*I received a copy from the publisher in return for an honest review. This in no way affected my opinion of the book.*
Ithaca recounts the story of Penelope, wife of Odysseus and mother of Telemachus, who awaits her husband’s return from the Trojan War. Seventeen years into the war, the people of Ithaca grow worried as the speculation that Odysseus is dead invites suitors to begin knocking at Penelope’s door. No one is worthy enough to stake a claim to Odysseus’ empty throne, but a cold war is brewing, and any choice Penelope makes may plunge her kingdom into a devastating war. Only through her spy network can Penelope regain control, but all eyes are on her, and if she’s not careful, Ithaca might pay the price.
Ithaca is one of the newest additions of Greek retellings that have made it to our shelves recently as we follow Penelope tread the fine line between the silent wife and while regaining possession of her city until her son is ready to take the throne. But the suitors are getting restless as the island struggles to deal with the pirates that appear on the shores every full moon. To make matters even worse, Penelope’s cousin, Clytemnestra, is rumoured to have fled to Ithaca with her children hot on her trail, seeking revenge for their slain father.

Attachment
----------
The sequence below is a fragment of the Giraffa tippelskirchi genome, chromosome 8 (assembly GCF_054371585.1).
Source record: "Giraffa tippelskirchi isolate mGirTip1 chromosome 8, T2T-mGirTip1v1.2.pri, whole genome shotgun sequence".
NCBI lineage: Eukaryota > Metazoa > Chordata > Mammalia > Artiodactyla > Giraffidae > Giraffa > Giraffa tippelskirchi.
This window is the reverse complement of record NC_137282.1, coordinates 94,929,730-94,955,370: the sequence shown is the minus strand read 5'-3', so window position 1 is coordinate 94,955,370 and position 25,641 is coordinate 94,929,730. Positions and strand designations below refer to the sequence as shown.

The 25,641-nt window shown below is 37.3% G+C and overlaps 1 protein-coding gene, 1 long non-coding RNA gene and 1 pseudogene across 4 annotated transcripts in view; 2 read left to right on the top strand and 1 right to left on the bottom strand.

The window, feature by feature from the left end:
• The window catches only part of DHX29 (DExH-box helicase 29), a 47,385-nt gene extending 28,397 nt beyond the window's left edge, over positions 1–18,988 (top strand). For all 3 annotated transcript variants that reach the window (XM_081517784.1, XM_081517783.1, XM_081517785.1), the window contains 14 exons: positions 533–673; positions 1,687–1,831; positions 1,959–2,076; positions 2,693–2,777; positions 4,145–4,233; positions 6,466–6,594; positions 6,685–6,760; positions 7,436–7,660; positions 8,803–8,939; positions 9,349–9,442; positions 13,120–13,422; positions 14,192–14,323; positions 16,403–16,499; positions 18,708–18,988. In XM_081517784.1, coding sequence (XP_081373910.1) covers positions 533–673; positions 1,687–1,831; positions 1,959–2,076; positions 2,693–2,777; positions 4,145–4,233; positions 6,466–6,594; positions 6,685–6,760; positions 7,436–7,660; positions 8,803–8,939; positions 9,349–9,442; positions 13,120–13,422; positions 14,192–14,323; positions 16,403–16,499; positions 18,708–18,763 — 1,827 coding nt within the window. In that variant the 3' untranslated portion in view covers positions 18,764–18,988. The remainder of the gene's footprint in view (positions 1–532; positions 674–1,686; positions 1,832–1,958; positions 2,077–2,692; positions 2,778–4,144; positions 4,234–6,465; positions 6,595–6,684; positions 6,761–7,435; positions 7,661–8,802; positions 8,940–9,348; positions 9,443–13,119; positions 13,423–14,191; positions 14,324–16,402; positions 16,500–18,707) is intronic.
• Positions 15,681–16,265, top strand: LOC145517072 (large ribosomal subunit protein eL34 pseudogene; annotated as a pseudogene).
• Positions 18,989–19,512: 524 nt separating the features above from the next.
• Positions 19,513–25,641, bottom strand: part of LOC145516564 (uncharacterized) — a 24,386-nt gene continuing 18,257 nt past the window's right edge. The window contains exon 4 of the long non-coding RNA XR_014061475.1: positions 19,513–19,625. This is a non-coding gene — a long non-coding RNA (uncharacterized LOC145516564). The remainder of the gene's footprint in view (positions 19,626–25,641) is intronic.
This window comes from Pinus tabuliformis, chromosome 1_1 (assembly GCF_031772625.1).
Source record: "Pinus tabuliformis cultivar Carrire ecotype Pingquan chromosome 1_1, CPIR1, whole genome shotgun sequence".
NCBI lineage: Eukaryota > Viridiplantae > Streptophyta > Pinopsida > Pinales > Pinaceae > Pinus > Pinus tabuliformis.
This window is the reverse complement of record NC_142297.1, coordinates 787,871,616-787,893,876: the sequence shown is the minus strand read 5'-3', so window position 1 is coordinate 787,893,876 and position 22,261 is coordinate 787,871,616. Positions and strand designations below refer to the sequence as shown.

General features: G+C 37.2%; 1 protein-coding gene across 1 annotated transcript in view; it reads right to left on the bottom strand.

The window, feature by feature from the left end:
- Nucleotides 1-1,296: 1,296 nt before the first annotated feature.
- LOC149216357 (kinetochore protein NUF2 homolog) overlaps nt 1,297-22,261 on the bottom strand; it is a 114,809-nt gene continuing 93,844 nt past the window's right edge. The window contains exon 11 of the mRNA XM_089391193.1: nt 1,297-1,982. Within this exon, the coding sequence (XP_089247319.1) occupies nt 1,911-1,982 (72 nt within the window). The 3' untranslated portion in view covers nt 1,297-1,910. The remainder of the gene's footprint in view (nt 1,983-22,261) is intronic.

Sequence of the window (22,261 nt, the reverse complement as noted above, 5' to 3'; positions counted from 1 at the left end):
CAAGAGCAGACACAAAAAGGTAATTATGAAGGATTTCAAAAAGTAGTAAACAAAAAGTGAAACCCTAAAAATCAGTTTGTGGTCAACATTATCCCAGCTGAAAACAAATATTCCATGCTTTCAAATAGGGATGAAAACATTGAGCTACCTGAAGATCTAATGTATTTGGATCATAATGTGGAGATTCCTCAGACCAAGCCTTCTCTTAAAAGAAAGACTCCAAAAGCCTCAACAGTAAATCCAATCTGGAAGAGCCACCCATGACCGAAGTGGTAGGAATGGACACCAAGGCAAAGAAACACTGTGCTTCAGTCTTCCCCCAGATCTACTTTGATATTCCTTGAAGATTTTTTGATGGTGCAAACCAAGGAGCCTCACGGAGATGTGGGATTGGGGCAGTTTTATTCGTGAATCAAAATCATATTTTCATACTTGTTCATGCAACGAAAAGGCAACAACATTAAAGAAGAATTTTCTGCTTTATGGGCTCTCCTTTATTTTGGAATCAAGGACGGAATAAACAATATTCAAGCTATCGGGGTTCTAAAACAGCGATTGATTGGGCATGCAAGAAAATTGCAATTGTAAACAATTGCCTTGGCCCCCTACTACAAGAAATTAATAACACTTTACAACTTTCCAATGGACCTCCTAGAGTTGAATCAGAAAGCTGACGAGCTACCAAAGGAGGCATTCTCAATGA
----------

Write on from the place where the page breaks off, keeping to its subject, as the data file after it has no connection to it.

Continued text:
Very little time is spent in the original Odyssey focusing on Penelope’s decades-long wait in Ithaca, so in this retelling, it is refreshing to see her hold her own. North’s rendition is somewhat straightforward but feels seamless to the original tale. While this is the story of Penelope, she is not the storyteller. Instead, Hera and her biting tongue narrate the tragedy of Ithaca, which is a surprising but welcoming addition to the tale.
Ithaca was an enjoyable exploration of Penelope’s tale. While I didn’t find myself as compelled as I thought I would be, this isn’t the end of Claire North’s rendition, and I am indeed impressed enough to see her carry the tale to the end.